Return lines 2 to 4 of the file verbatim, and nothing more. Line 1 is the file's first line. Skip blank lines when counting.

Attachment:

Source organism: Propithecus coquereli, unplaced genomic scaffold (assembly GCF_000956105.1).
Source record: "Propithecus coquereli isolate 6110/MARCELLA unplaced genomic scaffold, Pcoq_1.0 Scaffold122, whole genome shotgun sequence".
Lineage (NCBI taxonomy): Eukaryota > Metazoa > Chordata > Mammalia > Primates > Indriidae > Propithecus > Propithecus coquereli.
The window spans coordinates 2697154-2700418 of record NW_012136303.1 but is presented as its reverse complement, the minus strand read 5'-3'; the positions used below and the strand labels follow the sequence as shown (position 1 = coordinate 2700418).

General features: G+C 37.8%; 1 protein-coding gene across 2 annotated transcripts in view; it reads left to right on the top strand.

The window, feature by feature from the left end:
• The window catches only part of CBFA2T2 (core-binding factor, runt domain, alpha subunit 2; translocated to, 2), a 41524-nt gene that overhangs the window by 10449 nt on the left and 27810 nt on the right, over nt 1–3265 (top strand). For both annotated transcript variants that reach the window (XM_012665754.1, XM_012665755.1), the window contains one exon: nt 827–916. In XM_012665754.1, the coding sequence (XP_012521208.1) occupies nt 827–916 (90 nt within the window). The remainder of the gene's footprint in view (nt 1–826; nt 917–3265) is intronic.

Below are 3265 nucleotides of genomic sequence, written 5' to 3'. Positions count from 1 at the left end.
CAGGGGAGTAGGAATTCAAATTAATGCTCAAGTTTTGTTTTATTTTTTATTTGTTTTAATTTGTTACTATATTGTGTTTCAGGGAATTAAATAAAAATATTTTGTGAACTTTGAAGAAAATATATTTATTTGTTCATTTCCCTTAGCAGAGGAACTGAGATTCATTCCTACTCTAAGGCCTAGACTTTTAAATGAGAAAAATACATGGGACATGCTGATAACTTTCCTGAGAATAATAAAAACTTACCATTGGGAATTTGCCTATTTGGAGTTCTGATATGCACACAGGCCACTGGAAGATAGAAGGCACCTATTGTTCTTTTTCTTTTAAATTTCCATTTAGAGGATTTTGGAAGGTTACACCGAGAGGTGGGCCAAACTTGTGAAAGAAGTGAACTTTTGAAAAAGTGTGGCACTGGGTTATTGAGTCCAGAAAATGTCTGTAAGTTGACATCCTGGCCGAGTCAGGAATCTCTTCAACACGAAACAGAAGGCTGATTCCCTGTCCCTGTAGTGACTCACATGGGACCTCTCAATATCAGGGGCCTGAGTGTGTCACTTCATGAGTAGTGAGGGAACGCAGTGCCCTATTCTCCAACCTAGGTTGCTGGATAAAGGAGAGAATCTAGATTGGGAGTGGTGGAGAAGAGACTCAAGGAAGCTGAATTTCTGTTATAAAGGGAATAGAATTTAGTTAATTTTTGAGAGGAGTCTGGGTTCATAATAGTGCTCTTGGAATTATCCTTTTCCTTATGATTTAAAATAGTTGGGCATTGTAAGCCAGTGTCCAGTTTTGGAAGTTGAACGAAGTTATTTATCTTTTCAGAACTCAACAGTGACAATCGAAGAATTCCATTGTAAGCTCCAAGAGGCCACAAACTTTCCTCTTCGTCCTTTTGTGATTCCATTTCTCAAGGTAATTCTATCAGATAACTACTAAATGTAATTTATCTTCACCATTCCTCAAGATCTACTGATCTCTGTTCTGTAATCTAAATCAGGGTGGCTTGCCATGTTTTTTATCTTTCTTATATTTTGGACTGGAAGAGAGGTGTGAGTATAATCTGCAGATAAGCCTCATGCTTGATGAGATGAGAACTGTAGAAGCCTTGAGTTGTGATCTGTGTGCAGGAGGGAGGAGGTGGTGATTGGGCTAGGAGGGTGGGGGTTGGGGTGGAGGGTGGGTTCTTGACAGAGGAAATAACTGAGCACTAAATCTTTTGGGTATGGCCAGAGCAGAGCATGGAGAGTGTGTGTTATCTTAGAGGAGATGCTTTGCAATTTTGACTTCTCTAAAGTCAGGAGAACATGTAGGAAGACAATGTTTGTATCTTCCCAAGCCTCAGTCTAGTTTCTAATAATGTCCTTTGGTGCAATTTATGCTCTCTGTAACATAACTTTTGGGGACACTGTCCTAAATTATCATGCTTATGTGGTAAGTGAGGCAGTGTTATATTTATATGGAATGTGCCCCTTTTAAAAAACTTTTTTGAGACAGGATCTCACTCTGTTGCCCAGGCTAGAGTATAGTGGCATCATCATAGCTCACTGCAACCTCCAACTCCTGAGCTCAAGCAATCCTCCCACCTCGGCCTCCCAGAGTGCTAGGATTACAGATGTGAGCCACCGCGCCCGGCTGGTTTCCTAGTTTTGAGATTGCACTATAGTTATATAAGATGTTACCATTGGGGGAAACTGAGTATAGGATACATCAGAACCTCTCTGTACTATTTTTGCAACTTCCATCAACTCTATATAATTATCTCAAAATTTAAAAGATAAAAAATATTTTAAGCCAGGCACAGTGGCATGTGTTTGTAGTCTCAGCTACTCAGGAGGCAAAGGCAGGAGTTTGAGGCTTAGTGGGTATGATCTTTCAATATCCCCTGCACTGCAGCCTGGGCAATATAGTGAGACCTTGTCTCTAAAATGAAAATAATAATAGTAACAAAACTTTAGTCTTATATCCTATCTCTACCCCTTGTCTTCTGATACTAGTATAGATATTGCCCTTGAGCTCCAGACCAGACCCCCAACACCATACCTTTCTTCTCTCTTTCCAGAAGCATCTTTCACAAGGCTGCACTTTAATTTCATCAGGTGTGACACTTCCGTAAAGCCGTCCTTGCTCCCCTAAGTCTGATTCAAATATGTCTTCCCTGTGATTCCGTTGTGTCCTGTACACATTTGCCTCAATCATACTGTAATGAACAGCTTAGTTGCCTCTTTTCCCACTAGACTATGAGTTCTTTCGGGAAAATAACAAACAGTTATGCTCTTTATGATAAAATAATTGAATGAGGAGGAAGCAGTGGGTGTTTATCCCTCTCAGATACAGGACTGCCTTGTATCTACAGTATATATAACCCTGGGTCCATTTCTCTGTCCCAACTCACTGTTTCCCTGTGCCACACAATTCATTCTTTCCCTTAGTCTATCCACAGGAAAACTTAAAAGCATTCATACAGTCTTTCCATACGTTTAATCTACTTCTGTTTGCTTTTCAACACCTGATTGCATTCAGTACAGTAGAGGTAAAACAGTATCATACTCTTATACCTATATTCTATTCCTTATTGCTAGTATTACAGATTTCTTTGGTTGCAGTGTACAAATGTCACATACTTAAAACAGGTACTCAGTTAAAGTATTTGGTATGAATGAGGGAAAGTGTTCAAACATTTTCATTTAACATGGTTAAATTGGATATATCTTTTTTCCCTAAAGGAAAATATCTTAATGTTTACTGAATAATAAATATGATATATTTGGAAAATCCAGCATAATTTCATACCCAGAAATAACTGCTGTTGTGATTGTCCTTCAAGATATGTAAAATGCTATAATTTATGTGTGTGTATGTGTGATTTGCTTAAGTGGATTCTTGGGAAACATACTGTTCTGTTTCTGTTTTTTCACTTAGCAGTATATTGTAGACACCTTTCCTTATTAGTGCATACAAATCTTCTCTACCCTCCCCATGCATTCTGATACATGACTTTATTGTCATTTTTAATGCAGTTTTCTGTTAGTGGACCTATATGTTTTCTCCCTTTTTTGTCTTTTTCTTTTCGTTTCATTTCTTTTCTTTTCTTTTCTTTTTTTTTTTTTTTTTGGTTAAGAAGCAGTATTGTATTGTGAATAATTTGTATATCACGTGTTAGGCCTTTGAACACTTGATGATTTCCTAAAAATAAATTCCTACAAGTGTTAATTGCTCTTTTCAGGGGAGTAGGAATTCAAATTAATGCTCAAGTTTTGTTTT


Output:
Source record: "Propithecus coquereli isolate 6110/MARCELLA unplaced genomic scaffold, Pcoq_1.0 Scaffold122, whole genome shotgun sequence".
Lineage (NCBI taxonomy): Eukaryota > Metazoa > Chordata > Mammalia > Primates > Indriidae > Propithecus > Propithecus coquereli.
The window spans coordinates 2697154-2700418 of record NW_012136303.1 but is presented as its reverse complement, the minus strand read 5'-3'; the positions used below and the strand labels follow the sequence as shown (position 1 = coordinate 2700418).